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Beijingfuturesdreams, 2008

Saturday, June 14, 2008

China's Dynastic History -- Yuan Dynasty

Yuan Dynasty

The famous reign of the Mongolian Empire over the land of China marked the first and only time that the civilization was subjugated to foreign rule. As such, some changes were made to the social order of China, beginning with the establishment of a monarchy with Kublai-khan and his successors as supreme ruler. Han governors lost their place of power, changes to the taxation system, and a new caste system were also put in place.

The new social order placed all Mongols as first priority throughout the empire for positions of governance and power. Subsequently, non-Hans from other parts of Asia, were appointed positions to help the Mongol rulers maintain their positions. This dispersion of the Han power base did not stop the development of China, and numerous projects, such as the building of modern day Beijing (then known as Dadu) and an expansion of the agricultural system through irrigation enlargement were seen through.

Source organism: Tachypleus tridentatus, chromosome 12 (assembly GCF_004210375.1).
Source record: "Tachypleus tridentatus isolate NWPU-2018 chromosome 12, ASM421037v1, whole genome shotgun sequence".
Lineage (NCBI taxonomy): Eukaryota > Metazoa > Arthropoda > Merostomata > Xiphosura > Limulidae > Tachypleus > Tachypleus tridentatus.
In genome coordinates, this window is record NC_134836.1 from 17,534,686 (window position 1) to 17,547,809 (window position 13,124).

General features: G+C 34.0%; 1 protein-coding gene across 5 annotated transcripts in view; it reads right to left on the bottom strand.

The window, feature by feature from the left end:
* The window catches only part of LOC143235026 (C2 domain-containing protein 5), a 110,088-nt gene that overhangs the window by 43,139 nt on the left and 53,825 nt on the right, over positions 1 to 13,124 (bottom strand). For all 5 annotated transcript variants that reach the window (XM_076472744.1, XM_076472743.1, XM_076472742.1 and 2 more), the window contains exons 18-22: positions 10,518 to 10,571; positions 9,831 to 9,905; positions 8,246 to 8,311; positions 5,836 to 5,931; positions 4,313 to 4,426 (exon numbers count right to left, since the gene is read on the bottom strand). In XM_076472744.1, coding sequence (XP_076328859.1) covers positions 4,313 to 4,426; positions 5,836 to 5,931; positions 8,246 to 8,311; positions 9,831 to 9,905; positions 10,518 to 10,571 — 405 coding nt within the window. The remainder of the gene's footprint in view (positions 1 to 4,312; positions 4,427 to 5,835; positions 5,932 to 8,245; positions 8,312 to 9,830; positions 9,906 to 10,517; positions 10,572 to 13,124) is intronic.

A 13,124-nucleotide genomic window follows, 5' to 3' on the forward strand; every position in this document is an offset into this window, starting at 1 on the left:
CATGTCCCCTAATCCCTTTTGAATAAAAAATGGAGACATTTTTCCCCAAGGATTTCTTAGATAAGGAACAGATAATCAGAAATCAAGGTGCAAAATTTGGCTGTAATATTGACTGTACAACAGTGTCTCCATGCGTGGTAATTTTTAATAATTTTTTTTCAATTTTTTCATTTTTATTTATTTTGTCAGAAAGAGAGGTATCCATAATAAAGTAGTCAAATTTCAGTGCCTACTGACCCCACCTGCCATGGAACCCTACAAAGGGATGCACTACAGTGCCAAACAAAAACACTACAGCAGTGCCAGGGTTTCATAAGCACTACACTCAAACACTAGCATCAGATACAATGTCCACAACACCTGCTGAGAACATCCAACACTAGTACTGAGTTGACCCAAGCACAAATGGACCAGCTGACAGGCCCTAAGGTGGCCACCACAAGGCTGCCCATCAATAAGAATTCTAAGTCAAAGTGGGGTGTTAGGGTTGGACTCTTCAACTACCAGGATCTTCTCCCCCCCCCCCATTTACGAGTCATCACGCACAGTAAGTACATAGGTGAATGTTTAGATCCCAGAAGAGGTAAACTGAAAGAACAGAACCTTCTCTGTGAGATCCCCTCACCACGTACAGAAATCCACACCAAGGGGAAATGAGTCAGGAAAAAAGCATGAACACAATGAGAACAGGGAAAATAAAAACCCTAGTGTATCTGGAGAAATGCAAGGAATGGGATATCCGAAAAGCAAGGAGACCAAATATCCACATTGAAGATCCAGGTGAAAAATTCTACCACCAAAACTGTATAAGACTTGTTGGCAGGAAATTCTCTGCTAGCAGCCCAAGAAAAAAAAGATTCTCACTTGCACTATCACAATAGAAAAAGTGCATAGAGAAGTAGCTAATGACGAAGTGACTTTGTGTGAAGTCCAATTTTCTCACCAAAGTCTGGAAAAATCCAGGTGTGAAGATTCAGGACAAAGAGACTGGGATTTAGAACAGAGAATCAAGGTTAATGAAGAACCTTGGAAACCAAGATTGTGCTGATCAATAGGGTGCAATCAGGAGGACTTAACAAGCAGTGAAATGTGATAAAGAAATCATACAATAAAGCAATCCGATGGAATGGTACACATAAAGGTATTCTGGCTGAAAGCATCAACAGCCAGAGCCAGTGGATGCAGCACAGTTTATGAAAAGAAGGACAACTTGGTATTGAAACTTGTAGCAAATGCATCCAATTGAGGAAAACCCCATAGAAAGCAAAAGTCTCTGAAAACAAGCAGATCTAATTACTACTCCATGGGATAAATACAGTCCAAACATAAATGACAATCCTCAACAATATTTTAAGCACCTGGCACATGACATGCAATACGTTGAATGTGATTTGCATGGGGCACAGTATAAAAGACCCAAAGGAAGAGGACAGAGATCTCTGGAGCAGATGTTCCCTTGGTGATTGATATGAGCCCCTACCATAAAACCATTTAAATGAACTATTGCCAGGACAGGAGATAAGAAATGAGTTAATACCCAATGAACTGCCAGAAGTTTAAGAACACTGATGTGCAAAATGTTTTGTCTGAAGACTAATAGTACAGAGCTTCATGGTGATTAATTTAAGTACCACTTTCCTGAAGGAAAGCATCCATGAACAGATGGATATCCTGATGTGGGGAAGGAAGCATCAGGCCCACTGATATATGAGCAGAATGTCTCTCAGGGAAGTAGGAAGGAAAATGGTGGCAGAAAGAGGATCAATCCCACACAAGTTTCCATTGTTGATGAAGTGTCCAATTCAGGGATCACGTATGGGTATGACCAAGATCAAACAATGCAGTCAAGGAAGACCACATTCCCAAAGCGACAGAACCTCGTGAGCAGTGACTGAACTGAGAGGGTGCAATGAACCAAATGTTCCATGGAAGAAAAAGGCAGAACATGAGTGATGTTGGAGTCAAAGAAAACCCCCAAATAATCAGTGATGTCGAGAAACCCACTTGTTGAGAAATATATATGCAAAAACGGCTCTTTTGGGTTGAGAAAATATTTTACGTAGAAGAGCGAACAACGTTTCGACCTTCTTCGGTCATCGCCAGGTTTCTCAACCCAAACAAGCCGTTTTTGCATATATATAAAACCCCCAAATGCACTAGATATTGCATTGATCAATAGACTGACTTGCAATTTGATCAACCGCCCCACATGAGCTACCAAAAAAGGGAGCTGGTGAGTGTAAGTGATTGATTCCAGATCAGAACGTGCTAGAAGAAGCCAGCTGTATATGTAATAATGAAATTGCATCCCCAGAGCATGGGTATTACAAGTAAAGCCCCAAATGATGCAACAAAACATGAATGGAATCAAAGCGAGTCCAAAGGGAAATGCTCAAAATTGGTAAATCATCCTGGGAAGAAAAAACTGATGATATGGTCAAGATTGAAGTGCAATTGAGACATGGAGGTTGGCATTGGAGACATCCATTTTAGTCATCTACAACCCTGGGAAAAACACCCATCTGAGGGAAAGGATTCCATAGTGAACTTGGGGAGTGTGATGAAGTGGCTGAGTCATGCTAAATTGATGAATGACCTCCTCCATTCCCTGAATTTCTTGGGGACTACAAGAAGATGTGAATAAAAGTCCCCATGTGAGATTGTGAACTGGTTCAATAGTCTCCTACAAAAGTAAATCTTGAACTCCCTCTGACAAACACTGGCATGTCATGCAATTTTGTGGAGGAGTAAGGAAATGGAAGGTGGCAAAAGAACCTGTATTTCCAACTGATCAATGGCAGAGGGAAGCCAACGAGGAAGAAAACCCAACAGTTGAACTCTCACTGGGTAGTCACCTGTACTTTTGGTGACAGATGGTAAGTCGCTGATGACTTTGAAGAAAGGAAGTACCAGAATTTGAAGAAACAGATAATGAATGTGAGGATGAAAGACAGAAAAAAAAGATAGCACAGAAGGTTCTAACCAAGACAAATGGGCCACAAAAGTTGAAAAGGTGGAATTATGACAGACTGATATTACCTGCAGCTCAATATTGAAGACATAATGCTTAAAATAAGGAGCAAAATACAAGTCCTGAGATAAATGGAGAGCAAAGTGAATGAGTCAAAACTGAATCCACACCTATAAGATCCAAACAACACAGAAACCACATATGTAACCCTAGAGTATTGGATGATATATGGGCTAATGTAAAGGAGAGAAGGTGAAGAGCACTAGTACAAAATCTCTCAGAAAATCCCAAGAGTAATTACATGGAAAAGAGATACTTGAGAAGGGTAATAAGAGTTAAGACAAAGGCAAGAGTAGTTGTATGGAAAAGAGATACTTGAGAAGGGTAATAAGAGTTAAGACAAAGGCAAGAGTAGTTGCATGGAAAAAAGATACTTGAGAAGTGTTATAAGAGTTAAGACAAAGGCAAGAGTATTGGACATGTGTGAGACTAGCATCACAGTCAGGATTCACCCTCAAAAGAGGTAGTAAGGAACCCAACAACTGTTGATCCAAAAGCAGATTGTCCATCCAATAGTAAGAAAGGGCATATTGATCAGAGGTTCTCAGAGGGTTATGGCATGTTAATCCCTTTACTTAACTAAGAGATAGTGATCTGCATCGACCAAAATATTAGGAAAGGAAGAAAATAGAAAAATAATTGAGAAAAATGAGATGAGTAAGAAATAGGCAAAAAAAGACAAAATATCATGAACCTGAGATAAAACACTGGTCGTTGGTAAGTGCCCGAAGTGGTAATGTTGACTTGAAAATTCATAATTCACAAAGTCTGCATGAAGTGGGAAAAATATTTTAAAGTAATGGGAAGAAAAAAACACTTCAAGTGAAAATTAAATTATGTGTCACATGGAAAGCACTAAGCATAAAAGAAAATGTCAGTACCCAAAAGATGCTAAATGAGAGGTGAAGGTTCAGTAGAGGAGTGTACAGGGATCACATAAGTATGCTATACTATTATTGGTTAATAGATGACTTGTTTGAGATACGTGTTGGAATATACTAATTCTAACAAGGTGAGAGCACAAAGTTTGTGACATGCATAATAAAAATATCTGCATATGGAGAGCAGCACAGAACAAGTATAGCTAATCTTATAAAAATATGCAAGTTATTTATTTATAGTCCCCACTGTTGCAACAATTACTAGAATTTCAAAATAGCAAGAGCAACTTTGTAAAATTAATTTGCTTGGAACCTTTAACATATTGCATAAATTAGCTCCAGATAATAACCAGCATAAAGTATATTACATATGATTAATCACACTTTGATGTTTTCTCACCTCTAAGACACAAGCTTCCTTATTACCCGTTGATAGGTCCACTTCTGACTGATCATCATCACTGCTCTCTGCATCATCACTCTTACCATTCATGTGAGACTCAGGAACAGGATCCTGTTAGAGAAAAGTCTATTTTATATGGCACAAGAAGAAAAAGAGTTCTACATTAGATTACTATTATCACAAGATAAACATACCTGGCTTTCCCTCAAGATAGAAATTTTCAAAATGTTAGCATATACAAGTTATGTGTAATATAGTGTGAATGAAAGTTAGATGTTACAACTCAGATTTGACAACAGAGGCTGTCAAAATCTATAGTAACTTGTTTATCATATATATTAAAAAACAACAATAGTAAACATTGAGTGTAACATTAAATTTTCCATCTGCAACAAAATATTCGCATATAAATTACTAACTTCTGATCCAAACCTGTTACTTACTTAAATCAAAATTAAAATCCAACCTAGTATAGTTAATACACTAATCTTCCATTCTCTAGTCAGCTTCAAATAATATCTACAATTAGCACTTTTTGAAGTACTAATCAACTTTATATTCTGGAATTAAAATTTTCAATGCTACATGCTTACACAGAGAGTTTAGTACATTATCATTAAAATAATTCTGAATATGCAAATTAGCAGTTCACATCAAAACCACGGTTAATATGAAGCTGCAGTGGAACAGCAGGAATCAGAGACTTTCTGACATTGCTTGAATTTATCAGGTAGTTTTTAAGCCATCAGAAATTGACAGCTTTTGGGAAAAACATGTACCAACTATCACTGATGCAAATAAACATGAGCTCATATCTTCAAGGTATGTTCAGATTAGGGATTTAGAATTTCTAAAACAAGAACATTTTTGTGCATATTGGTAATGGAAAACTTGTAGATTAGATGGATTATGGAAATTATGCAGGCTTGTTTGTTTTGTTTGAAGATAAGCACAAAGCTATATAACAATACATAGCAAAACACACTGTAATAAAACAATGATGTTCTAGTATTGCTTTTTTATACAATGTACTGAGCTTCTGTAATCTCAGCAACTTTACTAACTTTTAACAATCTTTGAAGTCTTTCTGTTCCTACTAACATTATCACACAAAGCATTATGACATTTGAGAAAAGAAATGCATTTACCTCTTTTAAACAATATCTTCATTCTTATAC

The expansive Mongol empire, reaching as far s the Middle East and parts of Europe brought a great cultural exchange to Han-China, and opened up the minds of both the East and the West for the sharing of unique sciences and techniques. This cultural exchange, and the Mongols emphasis on scientific and religious education, played a major role in the development of China in the coming Ming Dynasty.

The Yuan Dynasty’s downfall is noted as being the result of internal conflict and power struggles among the Mongol elite. Ousted from Han-China, the Mongol leaders retreated north, and maintained the seal of the Yuan dynasty for another 200+ years. This portion of the “dynasty” is not recognized by most historians, however, it was not until the seal of this dynasty was relinquished that the Qing Dynasty rule would become absolute in 1688.

Further information exists in abundance concerning the Yuan Dynasty and the Mongol rule over China and much of East and Central Asia. Some References include:

Wikipedia Entry

Metropolitan Museum of Art
Minnesota State University – E museum

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